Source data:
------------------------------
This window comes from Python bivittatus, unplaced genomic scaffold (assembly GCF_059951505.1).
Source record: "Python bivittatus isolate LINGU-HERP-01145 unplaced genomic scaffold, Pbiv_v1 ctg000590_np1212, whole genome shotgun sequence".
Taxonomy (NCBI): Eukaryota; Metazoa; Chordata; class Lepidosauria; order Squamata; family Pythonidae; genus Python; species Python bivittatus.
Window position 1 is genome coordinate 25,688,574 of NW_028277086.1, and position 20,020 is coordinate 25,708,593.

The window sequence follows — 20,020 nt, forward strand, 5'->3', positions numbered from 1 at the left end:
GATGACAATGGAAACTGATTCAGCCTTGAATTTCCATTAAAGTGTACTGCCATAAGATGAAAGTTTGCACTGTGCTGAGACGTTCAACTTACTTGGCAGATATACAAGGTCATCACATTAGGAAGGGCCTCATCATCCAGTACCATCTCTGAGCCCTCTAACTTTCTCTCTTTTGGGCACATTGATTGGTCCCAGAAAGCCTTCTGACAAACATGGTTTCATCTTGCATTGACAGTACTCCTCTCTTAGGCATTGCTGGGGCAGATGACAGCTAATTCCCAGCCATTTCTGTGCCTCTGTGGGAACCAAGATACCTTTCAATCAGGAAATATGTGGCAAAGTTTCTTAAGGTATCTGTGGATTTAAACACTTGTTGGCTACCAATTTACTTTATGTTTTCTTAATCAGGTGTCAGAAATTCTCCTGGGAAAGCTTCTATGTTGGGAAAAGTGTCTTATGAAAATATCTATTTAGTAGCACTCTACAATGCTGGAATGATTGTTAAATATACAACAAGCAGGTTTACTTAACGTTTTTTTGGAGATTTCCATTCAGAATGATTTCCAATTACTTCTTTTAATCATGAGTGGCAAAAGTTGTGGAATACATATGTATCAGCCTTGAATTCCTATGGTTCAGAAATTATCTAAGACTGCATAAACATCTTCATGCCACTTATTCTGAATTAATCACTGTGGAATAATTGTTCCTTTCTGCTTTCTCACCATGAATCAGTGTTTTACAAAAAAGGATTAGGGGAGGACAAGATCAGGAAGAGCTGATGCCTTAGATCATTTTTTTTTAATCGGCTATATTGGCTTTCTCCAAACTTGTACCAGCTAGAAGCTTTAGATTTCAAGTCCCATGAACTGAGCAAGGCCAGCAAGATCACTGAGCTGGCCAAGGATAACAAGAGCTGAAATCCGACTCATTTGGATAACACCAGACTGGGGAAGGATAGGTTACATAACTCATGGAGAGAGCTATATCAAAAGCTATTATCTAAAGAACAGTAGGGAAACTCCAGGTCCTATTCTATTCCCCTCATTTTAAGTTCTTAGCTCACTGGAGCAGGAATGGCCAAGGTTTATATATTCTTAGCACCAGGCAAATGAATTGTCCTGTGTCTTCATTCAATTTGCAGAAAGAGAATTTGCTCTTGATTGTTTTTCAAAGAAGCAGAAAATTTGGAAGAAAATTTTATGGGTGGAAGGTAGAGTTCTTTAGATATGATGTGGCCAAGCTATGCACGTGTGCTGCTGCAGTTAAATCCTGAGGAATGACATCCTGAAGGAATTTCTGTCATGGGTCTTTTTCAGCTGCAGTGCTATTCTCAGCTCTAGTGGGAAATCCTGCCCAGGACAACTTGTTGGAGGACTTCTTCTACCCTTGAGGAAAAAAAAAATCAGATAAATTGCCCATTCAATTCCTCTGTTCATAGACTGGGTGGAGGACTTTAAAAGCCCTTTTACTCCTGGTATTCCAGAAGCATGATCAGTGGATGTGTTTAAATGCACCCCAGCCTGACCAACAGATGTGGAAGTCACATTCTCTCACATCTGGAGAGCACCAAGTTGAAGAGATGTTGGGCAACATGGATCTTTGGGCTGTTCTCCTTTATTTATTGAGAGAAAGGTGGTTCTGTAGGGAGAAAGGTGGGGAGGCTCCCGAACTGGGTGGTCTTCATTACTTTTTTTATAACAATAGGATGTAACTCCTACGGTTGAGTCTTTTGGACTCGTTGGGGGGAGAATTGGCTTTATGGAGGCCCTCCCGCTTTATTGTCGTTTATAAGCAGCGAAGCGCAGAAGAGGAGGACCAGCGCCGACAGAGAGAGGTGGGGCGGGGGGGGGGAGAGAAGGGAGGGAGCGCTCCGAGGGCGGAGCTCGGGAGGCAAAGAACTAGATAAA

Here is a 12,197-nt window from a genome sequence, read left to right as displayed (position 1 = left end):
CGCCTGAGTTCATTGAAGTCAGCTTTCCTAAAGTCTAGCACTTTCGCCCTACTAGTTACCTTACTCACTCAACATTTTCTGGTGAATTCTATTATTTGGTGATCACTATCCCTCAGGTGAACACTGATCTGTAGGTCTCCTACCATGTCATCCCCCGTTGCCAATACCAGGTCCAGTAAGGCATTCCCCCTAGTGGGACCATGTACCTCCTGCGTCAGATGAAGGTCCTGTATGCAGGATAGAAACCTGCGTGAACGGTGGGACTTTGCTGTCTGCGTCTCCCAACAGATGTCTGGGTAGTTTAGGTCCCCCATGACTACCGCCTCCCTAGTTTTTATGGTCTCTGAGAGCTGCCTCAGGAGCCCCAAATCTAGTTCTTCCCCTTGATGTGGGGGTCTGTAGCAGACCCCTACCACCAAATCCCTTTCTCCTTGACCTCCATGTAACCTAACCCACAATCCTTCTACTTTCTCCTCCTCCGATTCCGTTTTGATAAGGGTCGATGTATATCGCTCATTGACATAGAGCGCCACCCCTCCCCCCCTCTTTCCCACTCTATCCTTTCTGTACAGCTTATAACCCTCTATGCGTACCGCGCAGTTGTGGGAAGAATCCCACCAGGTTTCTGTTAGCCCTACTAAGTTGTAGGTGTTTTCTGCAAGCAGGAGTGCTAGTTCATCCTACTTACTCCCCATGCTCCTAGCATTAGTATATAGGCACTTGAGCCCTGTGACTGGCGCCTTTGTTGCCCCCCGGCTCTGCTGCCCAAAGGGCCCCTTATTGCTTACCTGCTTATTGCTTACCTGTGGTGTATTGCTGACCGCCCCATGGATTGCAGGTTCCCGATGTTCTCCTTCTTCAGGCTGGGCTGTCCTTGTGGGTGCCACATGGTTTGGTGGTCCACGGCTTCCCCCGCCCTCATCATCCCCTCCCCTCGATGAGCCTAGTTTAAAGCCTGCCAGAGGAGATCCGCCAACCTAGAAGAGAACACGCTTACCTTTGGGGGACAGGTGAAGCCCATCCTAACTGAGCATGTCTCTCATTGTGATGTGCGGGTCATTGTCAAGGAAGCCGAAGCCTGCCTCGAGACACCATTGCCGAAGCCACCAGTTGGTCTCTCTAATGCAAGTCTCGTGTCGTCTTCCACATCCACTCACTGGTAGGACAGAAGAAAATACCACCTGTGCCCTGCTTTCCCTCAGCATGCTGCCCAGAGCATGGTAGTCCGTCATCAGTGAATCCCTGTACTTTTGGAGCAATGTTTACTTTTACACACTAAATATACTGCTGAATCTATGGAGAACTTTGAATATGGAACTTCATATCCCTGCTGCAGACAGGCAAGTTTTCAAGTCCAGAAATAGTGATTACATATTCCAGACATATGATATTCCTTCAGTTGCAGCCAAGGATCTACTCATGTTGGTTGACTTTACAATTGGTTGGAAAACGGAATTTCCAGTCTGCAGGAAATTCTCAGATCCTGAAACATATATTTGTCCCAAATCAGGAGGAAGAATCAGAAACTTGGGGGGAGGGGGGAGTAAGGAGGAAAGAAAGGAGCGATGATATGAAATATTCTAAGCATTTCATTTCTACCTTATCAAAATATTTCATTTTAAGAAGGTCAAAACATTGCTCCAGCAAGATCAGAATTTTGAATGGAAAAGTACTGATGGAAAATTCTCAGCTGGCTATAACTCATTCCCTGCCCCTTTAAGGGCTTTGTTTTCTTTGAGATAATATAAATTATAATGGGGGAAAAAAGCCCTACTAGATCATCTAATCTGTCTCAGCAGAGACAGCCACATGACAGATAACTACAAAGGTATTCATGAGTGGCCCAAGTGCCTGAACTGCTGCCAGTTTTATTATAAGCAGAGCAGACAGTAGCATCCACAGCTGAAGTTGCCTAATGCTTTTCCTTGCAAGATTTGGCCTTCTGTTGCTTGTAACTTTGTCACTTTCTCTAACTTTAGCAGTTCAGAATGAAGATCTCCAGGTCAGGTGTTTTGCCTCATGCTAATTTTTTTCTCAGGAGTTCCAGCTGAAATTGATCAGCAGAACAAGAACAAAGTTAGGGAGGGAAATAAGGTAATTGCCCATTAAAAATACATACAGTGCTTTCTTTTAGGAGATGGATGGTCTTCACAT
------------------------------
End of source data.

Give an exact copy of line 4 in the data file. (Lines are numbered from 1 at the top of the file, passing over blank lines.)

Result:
Window position 1 is genome coordinate 25,688,574 of NW_028277086.1, and position 20,020 is coordinate 25,708,593.